During his Colonoscopy, the doctor remarks, “Tics, hmm, starting at 25 centimeters, and goes throughout the Sigmoid.  Definitely Diverticulosis.”

During his Colonoscopy, the doctor remarks, “Tics, hmm, starting at 25 centimeters, and goes throughout the Sigmoid.  Definitely Diverticulosis.”

Small holes or pouches in the lining of the colon (large intestine) that bulge outward through weak spots are called Diverticulum.  Multiple pouches are called Diverticula.  The condition of having Diverticula is called Diverticulosis.  If the holes or pouches are red, irritated and possibly bleeding, it would be called Diverticulitis.

About ten percent of Americans over 40, have Diverticulosis.  About half the people older than 60, have Diverticulosis.

Diverticula are mostly seen in the lower portion of the large intestine called the Sigmoid Colon, but can go throughout the large intestine.  Ten to 25 percent of people with Diverticulosis will get Diverticulitis at sometime.

Most people with Diverticulosis do not have pain or discomfort with it, but may have other symptoms such as, cramping in the lower abdomen, bloating or constipation.  However, when the Diverticula become inflamed or infected, the same person will have abdominal pain, most frequently on the left side of the abdomen.  Sometimes, an abscess may form and antibiotics may be ordered.  Frequently, Diverticulitis only lasts a few days, especially when treated right away.

However, it is possible that the Diverticulitis can cause the already thinning and weakening pouches to develop a perforation (holes or tear through the intestine).  The pus or infected drainage, and stool could leak into the abdominal cavity and cause inflammation and infection, which is called Peritonitis.  This would cause severe abdominal pain, and probably nausea and vomiting.  This would cause a need for an immediate emergency surgery to go in, clean out the abdominal cavity, irrigate and clean all of the organs, clamp off and remove that part of the intestine that has perforated.

Many people live with Diverticulosis for years.  But multiple bouts of Diverticulitis sometimes cause the need to have that part of the intestine removed to get rid of the problem area.  The doctor will clamp off both ends of the affected area, and cut out that section.  Then take the clamps off and sew the two ends back together.  The sewing of the two ends is called an “End to End Anastamosis.”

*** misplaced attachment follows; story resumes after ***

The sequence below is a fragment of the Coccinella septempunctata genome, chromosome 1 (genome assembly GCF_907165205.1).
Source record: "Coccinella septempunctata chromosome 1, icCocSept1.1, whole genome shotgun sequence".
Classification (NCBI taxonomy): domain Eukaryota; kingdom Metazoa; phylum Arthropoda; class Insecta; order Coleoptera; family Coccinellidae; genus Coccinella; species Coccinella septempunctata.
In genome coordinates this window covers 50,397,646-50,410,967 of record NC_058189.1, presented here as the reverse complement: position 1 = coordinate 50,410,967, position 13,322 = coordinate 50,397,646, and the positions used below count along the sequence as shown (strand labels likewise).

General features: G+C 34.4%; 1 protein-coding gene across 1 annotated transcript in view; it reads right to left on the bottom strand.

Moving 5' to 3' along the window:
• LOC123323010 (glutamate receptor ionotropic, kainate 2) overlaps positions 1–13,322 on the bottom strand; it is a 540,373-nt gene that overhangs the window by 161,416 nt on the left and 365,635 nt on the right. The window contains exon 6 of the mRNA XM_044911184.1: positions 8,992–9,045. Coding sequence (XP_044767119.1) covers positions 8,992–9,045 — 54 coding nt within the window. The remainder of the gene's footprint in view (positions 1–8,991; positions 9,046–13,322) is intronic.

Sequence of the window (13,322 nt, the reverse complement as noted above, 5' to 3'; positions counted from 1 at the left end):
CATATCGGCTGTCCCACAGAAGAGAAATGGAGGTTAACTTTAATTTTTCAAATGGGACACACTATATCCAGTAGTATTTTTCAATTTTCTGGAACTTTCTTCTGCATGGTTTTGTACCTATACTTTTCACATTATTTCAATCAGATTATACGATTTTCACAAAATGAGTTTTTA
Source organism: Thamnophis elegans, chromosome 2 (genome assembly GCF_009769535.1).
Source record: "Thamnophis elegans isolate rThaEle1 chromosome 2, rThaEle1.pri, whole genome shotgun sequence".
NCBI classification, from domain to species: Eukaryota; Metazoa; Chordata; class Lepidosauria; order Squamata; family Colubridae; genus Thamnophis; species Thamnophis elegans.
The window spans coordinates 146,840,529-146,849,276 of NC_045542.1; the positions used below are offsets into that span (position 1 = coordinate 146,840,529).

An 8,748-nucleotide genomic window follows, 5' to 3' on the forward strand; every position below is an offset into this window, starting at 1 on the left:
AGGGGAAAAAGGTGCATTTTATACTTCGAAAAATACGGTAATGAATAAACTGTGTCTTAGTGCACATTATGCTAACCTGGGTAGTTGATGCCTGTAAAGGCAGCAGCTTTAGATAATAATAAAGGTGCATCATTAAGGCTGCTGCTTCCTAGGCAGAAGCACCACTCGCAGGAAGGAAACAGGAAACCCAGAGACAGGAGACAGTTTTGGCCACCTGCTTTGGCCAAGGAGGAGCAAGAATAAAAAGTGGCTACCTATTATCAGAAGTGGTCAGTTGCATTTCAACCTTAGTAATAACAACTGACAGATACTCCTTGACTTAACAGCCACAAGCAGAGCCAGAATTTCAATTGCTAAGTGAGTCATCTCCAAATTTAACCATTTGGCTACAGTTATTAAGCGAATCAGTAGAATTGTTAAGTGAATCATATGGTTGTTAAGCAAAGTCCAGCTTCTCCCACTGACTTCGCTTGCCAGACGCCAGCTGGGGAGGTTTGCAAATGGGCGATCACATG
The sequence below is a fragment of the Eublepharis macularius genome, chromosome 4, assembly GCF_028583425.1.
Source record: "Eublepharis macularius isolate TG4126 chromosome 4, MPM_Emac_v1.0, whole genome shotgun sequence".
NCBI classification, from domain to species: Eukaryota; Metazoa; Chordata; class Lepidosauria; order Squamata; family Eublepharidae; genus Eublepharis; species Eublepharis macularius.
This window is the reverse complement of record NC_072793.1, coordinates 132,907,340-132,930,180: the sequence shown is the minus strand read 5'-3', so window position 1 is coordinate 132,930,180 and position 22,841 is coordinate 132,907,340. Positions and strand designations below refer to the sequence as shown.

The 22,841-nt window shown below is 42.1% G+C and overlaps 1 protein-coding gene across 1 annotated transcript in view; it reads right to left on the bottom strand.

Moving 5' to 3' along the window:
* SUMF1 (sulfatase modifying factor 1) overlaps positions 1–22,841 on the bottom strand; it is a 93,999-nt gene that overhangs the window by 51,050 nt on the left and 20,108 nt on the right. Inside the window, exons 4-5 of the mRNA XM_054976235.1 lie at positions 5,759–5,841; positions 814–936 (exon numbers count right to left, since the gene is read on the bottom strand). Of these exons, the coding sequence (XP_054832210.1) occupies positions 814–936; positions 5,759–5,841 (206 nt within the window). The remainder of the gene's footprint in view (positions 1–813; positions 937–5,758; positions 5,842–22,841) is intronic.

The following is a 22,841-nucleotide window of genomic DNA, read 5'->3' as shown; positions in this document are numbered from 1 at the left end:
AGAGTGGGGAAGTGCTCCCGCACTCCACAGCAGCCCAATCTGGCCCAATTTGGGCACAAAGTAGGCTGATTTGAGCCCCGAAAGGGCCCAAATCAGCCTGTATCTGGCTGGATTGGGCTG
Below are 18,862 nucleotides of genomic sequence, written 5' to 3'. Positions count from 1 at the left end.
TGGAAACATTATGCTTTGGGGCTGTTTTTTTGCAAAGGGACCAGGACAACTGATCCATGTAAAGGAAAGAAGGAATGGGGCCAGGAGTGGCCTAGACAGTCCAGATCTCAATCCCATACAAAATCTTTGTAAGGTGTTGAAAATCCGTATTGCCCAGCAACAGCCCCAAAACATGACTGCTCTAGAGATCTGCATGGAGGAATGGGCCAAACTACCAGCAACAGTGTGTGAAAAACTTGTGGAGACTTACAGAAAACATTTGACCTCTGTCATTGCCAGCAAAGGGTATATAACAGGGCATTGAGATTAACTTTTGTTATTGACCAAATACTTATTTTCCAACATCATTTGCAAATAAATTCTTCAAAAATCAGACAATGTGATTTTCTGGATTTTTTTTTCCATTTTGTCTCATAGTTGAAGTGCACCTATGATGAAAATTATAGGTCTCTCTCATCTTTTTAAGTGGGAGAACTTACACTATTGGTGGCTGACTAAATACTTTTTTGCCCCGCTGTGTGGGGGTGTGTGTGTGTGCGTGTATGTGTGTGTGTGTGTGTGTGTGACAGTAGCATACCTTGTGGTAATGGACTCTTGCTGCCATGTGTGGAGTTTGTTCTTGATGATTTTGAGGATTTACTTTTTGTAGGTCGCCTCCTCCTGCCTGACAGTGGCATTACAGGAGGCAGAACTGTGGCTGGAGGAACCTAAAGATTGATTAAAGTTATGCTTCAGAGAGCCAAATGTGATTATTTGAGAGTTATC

There are a few ways to verify the diagnosis of Diverticulosis after a Primary Care Practitioner identifies that it may be a problem.  An ultrasound can be used to bounce the sound wave off the Diverticula.  A CT Scan with dye injected into one’s veins may show the perforation or the abscesses.  A Barium Enema in which an enema of white chalky followed by X-rays may show the Diverticula.

The best way to check is direct examination through a Colonoscopy, an examination of the inside of the intestine by a long tube with a camera lens mounted on the end.  Your local General Surgeon and Hospital does these procedures.

The worst part of any of the testing for Diverticulosis is the “cleaning out”, taking of multiple cathartics (medication or liquids that make you poop).  It’s no fun, but to get a good exam, the intestine needs to be cleaned.  For a Colonoscopy, you will probably sleep through most of that procedure.

People with intestinal problems like Diverticulosis, need to increase their fiber intake.  This includes eating more bread, cereals, beans, fruits and vegetables.  Back off of the red meats a little.  Back off of those seeds or nuts; you don’t want one to get caught in one of the little Diverticulum; could be painful, not fun.

If you are having symptoms of abdominal discomfort, constipation, or unusual bloating, check with your Primary Care Provider and ask about Colonoscopy.  Most insurance will cover a Screening Colonoscopy.  Make sure you don’t have Diverticulosis.  It is recommended to have a routine Colonoscopy every five years after age 50, unless you have a family history of Colon Cancer, when it is recommended more often.